During 2011 the Australian National Audit Office (ANAO) audited the DCCEE to determine how well the National Greenhouse and Energy Reporting (NGER) scheme program is being administered. Reporting corporations and carbon and energy professionals were surveyed and interviewed to gain their insights on the NGERs scheme (NEC Principal, Matt Drum was interviewed in our Melbourne Office in May 2011). Yesterday the ANAO released the report and today it was featured in Fairfax publications:


The 124 page ANAO report included some really interesting findings and recommendations; one in particular that might make our clients happy. The DCCEE are looking to introduce a materiality threshold into regulations to reduce the reporting burden in 2012/13. This would effectively allow reporters to exclude certain small emissions and energy sources that take a great deal of time and effort to calculate. Although incidental provisions are included in the Regulations to allow you to estimate small sources, a materiality threshold would allow them to be excluded completely. The question of “how do you know if it’s under thresholds unless you measure it anyway” remains, however your previous NGER reports should provide you the answers.

As for liable emissions under the Clean Energy Act, these are generally not the small, incidental sources likely to be excluded by a materiality threshold – e.g.: liquid fuel use from small contractors, oils and greas etc. That being said, the regulators will need to include a safety net to address this.

We are talking to DCCEE at the moment to find out some more information, if anyone would like to be involved in discussions please contact us. Our guess is that an amendment may be put forward with the Clean Energy Regulations currently being drafted.

Another really interesting point was the high rate of adverse and qualified findings from the pilot audit program – where DCCEE sent in auditors to complete mandatory audits under the NGER Act. This was not really reported in the Fairfax article that concentrated on ‘17% of reports having significant errors.’ The 17% figure quoted in the Age came from the DCCEE verification, where an Officer conducts a (desktop) review of the final submitted report and look for basic errors (see page 85 of the ANAO report for the frequency and types of errors).

The DCCEE verification is nowhere near as in-depth as the reasonable assurance audits (which will include site visits, interviews and other audit functions). The mandatory audits came back with four ‘qualified’ conclusions and four ‘adverse’ conclusions. In total, 47% of the reasonable assurance audits had either a qualified or adverse finding. Although the sample size is quite small, and the Department may have picked its targets, the results are poor. With the Clean Energy Act coming into force 1 July 2012, and the outcomes of the pilot audit program, the DCCEE will continue to ramp up its compliance and enforcement efforts, with mandatory audits remaining a central component.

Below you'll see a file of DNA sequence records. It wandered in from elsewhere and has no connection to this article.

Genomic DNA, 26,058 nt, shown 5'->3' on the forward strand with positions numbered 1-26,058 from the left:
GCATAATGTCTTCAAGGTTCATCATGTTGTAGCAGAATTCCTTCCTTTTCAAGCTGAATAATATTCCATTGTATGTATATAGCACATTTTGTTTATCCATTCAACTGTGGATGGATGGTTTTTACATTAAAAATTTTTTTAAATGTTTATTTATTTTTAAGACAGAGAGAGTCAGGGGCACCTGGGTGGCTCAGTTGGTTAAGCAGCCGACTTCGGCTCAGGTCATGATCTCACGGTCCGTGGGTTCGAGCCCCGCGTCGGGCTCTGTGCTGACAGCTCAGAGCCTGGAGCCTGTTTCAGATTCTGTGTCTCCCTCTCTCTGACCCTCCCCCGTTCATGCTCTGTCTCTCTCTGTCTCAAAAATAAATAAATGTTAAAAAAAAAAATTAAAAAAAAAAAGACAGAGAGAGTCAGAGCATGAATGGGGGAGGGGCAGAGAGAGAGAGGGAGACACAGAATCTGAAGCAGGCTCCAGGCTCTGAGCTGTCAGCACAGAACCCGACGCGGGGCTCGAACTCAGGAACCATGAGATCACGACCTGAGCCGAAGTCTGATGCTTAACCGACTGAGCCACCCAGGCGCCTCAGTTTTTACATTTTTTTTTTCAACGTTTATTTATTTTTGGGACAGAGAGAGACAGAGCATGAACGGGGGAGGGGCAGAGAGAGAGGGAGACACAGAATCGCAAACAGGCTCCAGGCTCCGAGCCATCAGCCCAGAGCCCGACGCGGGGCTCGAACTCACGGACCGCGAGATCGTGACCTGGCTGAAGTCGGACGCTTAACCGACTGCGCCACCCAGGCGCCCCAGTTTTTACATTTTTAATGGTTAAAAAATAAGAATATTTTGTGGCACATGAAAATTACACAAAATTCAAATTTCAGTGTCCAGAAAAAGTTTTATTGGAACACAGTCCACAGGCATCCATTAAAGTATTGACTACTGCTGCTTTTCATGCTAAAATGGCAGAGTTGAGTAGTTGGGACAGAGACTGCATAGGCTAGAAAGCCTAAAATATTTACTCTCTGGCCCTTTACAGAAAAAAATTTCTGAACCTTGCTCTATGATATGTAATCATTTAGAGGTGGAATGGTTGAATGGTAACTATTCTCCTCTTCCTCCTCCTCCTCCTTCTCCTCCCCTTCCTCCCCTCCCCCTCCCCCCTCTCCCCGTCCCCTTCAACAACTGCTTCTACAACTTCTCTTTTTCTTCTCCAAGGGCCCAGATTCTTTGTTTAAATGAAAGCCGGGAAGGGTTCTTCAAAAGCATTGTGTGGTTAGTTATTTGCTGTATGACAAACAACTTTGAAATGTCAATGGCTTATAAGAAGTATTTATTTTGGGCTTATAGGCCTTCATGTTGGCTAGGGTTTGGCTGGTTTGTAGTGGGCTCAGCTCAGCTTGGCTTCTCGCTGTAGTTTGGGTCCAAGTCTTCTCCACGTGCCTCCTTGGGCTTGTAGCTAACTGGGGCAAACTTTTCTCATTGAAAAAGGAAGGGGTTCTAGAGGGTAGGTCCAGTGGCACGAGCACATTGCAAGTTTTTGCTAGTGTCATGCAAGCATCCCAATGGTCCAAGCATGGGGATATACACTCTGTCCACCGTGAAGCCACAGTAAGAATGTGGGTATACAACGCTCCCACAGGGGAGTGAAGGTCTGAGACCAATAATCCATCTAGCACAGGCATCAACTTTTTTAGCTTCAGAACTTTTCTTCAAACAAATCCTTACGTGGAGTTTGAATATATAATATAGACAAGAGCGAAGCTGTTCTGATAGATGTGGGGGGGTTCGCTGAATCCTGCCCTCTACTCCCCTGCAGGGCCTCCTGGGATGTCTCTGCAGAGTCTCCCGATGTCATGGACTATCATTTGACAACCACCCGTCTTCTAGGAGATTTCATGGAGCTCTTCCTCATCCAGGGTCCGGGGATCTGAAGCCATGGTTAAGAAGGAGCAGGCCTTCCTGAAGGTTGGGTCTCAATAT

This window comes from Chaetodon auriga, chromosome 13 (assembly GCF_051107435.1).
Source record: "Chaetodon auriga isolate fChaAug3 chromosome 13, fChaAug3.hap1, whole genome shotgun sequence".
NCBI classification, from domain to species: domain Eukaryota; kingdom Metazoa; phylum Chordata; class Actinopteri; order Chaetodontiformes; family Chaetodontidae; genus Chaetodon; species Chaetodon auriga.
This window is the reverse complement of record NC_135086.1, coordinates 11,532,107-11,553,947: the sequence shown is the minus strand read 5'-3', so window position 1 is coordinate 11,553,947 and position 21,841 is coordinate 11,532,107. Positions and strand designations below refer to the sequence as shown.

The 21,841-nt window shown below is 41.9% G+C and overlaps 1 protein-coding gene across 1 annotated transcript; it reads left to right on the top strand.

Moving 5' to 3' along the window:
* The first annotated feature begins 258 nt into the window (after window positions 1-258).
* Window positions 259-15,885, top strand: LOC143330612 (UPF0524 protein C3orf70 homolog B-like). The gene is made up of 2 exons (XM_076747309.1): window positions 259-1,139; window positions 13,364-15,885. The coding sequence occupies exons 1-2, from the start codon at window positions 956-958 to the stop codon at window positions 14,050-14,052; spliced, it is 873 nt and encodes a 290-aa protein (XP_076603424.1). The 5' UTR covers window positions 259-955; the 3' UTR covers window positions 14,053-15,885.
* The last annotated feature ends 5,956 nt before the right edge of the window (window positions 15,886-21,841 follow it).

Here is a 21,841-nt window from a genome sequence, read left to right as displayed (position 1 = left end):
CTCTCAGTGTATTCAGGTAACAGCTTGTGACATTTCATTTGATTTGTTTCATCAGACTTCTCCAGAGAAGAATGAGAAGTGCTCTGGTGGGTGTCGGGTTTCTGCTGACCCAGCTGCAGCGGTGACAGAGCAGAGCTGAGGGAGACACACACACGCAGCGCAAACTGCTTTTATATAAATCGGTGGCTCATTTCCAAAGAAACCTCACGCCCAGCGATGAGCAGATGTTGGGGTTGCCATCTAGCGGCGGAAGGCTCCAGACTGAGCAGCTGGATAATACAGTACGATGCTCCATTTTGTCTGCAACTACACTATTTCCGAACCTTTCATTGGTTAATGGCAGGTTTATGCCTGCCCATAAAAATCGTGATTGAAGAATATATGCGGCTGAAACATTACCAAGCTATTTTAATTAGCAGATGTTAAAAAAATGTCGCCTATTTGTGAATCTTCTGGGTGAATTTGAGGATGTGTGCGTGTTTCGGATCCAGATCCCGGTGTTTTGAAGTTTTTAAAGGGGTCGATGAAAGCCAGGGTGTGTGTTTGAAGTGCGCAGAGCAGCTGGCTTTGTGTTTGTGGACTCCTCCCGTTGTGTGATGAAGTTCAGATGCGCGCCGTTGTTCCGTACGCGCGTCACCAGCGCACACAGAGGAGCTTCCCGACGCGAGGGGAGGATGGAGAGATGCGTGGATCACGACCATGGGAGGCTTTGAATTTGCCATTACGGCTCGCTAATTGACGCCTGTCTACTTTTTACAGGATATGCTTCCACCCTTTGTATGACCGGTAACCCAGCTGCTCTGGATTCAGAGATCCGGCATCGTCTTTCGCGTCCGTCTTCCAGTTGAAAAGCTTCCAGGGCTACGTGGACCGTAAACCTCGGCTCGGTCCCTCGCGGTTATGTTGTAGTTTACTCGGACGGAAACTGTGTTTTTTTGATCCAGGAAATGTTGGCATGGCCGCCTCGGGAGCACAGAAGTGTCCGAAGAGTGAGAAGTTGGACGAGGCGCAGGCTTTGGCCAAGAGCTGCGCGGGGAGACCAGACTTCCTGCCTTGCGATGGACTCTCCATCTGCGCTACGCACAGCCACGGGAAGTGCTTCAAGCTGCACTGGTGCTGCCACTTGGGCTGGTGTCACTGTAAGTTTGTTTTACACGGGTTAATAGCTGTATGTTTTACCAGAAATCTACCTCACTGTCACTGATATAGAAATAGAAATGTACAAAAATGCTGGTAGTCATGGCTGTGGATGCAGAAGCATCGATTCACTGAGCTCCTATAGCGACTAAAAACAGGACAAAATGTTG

Our advice: consider (if you haven’t already) undergoing a voluntary audit for 2011/12 and reduce your risks.

Late reporting has been recognised as an issue. At June 2011, 43 corporations were yet to lodge their 2009/10 report. The exact words from the ANAO report are “late reporting has been a challenge and will need to be addressed more firmly—particularly given the importance of greenhouse and energy data in underpinning the price on carbon”. We believe it won’t be long until a corporation is fined for not providing a report by October 31 under NGERs, and there will be very little tolerance under the Clean Energy Act.

Our advice: start early, shorten your internal reporting process as much as you can and investigate carbon and energy reporting solutions to replace manual spreadsheets. Quarterly, monthly (and even daily) automated reports are much more efficient and accurate than an annual rush.

To save you some time, we have summarised other key findings from the report:

  • 70% of those surveyed rated DCCEE support and guidance as ‘good’ to ‘very good’.
  •  71.1% relied exclusively or primarily on manual spreadsheets.
    • Only five corporations (2.8 per cent) reported that they had fully automated systems.
    • Many reporting corporations are actively seeking automated data collection and reporting systems, while some are concerned about the costs.
    • 47% used some form of verification.
    • 35.9% are facing challenges in meeting record keeping requirements.
    •  An ANAO IT security audit of OSCAR, undertaken as part of the broader audit, identified significant security vulnerabilities. The subsequent report made forty specific recommendations to improve system security. Eight of these recommendations were classified as high priority.
    • A (small) sample of corporations provided indicative estimates of their capital (22 corporations) and recurrent costs (68 corporations) of reporting. Capital costs range from $5000 to $3 million, and recurrent costs $1500 to $1.5 million.
    • 53% said measuring and reporting had delivered tangible benefits, including “improved cost controls and reduced outlays for energy use—$2 million per annum for one registered corporation.”
    • 47% registered no benefits, only compliance burden.
    •  DCCEE has tabled the frequency of errors noted from their desktop quality assurance of reports – see Figure 3.5 (from the ANAO report) below.


For the full report go to:


If you have any other topics you would like to hear about, or insights, please feel free to contact us.